• Extend sanctuary to prevent offshore oil drilling extending off the CA coast.  At least to the continental shelf. 
  • Management decisions should be based on good science not public opinion.
  • No offshore oil drilling anywhere.
  • Balance local economic interests with protection of biodiversity.
  • Fishing should continue but only for targeted fisheries; eliminate bycatch and factory fisheries.
  • Preserve and enhance the functioning ecosystem using science (good to get away from species management). Avoid the train-wrecks like spotted owl and MAMU.
  • Address the issue of lowering bycatch.
  • Encourage sound fisheries and more sustainable fisheries.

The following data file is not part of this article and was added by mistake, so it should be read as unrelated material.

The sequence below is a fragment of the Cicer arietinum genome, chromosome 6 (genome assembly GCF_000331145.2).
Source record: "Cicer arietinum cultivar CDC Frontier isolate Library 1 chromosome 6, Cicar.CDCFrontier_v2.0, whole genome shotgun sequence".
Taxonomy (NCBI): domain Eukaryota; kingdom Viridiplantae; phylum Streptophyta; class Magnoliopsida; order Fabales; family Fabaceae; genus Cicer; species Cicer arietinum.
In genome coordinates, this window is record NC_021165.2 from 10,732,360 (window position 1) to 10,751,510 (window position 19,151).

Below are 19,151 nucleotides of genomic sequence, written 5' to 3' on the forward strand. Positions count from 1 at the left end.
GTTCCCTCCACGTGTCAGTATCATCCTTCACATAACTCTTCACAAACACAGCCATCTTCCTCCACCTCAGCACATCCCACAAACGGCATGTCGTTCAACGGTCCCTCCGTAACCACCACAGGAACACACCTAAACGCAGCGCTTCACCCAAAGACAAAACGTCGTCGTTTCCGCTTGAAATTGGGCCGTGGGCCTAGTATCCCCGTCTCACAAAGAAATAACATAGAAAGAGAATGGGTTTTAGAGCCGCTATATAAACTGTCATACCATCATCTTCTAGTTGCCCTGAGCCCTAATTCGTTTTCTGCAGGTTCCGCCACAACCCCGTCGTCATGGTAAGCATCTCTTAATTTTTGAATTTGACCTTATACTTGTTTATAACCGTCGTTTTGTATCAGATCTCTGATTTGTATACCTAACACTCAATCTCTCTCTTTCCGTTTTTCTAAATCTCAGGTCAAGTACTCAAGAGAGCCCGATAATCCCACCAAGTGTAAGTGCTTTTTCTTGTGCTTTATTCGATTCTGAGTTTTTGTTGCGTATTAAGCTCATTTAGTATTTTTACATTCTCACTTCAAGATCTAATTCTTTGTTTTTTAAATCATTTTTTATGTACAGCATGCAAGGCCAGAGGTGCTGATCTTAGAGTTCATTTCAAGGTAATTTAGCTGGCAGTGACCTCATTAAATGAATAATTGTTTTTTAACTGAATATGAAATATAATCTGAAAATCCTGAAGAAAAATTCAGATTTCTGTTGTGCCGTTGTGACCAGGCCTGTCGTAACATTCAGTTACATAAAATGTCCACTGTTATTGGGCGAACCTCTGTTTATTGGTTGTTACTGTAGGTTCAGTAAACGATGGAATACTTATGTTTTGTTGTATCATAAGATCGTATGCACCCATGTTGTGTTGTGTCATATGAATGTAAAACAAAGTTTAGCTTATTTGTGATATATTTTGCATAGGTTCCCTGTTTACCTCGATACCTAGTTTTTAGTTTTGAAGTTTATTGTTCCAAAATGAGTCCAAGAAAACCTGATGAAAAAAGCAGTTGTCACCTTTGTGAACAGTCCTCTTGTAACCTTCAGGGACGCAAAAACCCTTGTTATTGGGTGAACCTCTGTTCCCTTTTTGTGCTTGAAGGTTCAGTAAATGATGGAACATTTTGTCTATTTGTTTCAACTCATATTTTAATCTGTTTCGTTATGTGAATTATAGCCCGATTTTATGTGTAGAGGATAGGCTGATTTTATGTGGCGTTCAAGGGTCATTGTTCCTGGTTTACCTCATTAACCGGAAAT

• Consider watershed/ upland uses and how they impact the marine environment- agriculture, vineyards, forestry/logging, waste management.
  • Vessel traffic- sanctuaries need to influence shipping industry to provide improved oil spill prevention.
  • Increase protection against destructive commercial fishing gear in all sanctuaries.
  • More education for the public about fishing methods, what is being fished, and where and distance from shore (the ones you can not see).
  • Adequate agency funding for whatever management plan is developed.
  • Have sanctuary system that preserves the full range of all of the ecoregions.
  • Increase monitoring to insure a balanced ecosystem.
  • The northern coast characteristics are similar enough as to what is already protected and should be considered to be added to the sanctuary.
  • Maintain sport fishing in area.
  • Satisfied with Monterey’s sanctuary.
  • Limit overprotection of areas and species that affect fisherman.